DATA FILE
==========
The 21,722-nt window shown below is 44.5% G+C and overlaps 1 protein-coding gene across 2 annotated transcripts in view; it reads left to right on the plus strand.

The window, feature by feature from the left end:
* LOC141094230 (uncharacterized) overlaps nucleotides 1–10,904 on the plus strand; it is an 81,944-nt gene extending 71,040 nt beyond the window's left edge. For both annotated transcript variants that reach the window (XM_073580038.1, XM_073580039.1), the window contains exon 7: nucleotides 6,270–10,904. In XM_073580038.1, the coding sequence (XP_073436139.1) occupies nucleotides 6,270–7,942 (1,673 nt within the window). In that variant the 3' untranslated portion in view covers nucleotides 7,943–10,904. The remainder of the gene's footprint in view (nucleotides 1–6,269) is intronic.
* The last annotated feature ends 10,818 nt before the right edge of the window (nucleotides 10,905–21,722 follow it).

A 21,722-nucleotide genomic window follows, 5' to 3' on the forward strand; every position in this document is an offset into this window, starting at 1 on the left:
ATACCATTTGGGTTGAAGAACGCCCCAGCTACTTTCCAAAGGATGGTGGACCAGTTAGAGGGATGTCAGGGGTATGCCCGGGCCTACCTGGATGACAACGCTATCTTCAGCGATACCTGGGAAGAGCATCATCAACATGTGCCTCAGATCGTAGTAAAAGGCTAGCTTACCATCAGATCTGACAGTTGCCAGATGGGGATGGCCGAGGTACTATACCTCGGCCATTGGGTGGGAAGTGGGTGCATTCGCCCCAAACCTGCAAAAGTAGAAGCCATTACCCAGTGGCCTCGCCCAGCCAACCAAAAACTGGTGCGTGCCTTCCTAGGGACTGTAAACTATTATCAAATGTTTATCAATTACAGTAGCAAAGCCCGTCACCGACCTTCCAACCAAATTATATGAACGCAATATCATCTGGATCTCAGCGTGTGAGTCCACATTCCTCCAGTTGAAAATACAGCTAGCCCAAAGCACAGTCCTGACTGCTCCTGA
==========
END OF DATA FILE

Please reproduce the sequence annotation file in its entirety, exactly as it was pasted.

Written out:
The 21,722-nt window shown below is 44.5% G+C and overlaps 1 protein-coding gene across 2 annotated transcripts in view; it reads left to right on the plus strand.

The window, feature by feature from the left end:
* LOC141094230 (uncharacterized) overlaps nucleotides 1–10,904 on the plus strand; it is an 81,944-nt gene extending 71,040 nt beyond the window's left edge. For both annotated transcript variants that reach the window (XM_073580038.1, XM_073580039.1), the window contains exon 7: nucleotides 6,270–10,904. In XM_073580038.1, the coding sequence (XP_073436139.1) occupies nucleotides 6,270–7,942 (1,673 nt within the window). In that variant the 3' untranslated portion in view covers nucleotides 7,943–10,904. The remainder of the gene's footprint in view (nucleotides 1–6,269) is intronic.
* The last annotated feature ends 10,818 nt before the right edge of the window (nucleotides 10,905–21,722 follow it).

A 21,722-nucleotide genomic window follows, 5' to 3' on the forward strand; every position in this document is an offset into this window, starting at 1 on the left:
ATACCATTTGGGTTGAAGAACGCCCCAGCTACTTTCCAAAGGATGGTGGACCAGTTAGAGGGATGTCAGGGGTATGCCCGGGCCTACCTGGATGACAACGCTATCTTCAGCGATACCTGGGAAGAGCATCATCAACATGTGCCTCAGATCGTAGTAAAAGGCTAGCTTACCATCAGATCTGACAGTTGCCAGATGGGGATGGCCGAGGTACTATACCTCGGCCATTGGGTGGGAAGTGGGTGCATTCGCCCCAAACCTGCAAAAGTAGAAGCCATTACCCAGTGGCCTCGCCCAGCCAACCAAAAACTGGTGCGTGCCTTCCTAGGGACTGTAAACTATTATCAAATGTTTATCAATTACAGTAGCAAAGCCCGTCACCGACCTTCCAACCAAATTATATGAACGCAATATCATCTGGATCTCAGCGTGTGAGTCCACATTCCTCCAGTTGAAAATACAGCTAGCCCAAAGCACAGTCCTGACTGCTCCTGA